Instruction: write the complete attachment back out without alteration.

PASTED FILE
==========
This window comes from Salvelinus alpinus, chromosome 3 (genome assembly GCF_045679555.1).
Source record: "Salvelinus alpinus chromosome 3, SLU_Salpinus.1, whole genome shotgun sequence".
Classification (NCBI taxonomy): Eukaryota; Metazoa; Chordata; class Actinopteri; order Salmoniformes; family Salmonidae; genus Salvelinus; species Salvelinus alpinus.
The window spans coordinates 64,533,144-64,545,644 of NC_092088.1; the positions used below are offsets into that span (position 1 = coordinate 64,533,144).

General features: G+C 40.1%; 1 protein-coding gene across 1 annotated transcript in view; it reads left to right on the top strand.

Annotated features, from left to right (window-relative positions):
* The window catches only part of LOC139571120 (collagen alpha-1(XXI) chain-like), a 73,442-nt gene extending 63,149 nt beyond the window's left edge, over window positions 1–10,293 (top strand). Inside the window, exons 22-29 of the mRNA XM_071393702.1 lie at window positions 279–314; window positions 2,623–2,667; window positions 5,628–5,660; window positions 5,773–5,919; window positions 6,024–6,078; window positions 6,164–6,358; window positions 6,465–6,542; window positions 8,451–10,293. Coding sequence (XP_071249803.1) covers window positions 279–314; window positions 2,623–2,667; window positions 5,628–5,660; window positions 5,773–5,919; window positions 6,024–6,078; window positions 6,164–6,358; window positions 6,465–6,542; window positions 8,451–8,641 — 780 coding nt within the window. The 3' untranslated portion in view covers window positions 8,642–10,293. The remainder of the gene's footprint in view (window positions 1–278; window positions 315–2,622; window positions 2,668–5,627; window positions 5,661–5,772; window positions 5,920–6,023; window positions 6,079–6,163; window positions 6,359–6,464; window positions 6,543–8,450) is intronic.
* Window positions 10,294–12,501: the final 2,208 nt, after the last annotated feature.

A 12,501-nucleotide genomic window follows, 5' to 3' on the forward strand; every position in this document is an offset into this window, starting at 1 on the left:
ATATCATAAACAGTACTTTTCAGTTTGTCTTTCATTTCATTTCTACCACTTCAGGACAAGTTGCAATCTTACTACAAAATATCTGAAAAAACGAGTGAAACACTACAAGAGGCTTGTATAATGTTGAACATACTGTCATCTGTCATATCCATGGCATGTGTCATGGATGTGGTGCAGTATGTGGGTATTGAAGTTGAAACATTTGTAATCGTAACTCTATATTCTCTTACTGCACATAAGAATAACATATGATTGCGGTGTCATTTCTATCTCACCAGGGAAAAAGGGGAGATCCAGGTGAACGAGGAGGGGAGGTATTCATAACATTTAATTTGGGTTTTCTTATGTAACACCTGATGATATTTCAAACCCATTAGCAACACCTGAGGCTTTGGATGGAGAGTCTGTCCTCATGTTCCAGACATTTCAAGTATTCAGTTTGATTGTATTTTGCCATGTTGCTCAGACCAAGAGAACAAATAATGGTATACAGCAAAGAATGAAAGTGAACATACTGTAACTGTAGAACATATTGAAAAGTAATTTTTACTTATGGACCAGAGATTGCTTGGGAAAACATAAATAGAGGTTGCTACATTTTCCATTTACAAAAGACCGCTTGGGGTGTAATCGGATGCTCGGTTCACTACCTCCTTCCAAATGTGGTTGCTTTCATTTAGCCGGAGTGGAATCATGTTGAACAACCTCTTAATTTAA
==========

This window comes from Salvelinus alpinus, chromosome 3 (genome assembly GCF_045679555.1).
Source record: "Salvelinus alpinus chromosome 3, SLU_Salpinus.1, whole genome shotgun sequence".
Classification (NCBI taxonomy): Eukaryota; Metazoa; Chordata; class Actinopteri; order Salmoniformes; family Salmonidae; genus Salvelinus; species Salvelinus alpinus.
The window spans coordinates 64,533,144-64,545,644 of NC_092088.1; the positions used below are offsets into that span (position 1 = coordinate 64,533,144).

General features: G+C 40.1%; 1 protein-coding gene across 1 annotated transcript in view; it reads left to right on the top strand.

Annotated features, from left to right (window-relative positions):
* The window catches only part of LOC139571120 (collagen alpha-1(XXI) chain-like), a 73,442-nt gene extending 63,149 nt beyond the window's left edge, over window positions 1–10,293 (top strand). Inside the window, exons 22-29 of the mRNA XM_071393702.1 lie at window positions 279–314; window positions 2,623–2,667; window positions 5,628–5,660; window positions 5,773–5,919; window positions 6,024–6,078; window positions 6,164–6,358; window positions 6,465–6,542; window positions 8,451–10,293. Coding sequence (XP_071249803.1) covers window positions 279–314; window positions 2,623–2,667; window positions 5,628–5,660; window positions 5,773–5,919; window positions 6,024–6,078; window positions 6,164–6,358; window positions 6,465–6,542; window positions 8,451–8,641 — 780 coding nt within the window. The 3' untranslated portion in view covers window positions 8,642–10,293. The remainder of the gene's footprint in view (window positions 1–278; window positions 315–2,622; window positions 2,668–5,627; window positions 5,661–5,772; window positions 5,920–6,023; window positions 6,079–6,163; window positions 6,359–6,464; window positions 6,543–8,450) is intronic.
* Window positions 10,294–12,501: the final 2,208 nt, after the last annotated feature.

A 12,501-nucleotide genomic window follows, 5' to 3' on the forward strand; every position in this document is an offset into this window, starting at 1 on the left:
ATATCATAAACAGTACTTTTCAGTTTGTCTTTCATTTCATTTCTACCACTTCAGGACAAGTTGCAATCTTACTACAAAATATCTGAAAAAACGAGTGAAACACTACAAGAGGCTTGTATAATGTTGAACATACTGTCATCTGTCATATCCATGGCATGTGTCATGGATGTGGTGCAGTATGTGGGTATTGAAGTTGAAACATTTGTAATCGTAACTCTATATTCTCTTACTGCACATAAGAATAACATATGATTGCGGTGTCATTTCTATCTCACCAGGGAAAAAGGGGAGATCCAGGTGAACGAGGAGGGGAGGTATTCATAACATTTAATTTGGGTTTTCTTATGTAACACCTGATGATATTTCAAACCCATTAGCAACACCTGAGGCTTTGGATGGAGAGTCTGTCCTCATGTTCCAGACATTTCAAGTATTCAGTTTGATTGTATTTTGCCATGTTGCTCAGACCAAGAGAACAAATAATGGTATACAGCAAAGAATGAAAGTGAACATACTGTAACTGTAGAACATATTGAAAAGTAATTTTTACTTATGGACCAGAGATTGCTTGGGAAAACATAAATAGAGGTTGCTACATTTTCCATTTACAAAAGACCGCTTGGGGTGTAATCGGATGCTCGGTTCACTACCTCCTTCCAAATGTGGTTGCTTTCATTTAGCCGGAGTGGAATCATGTTGAACAACCTCTTAATTTAA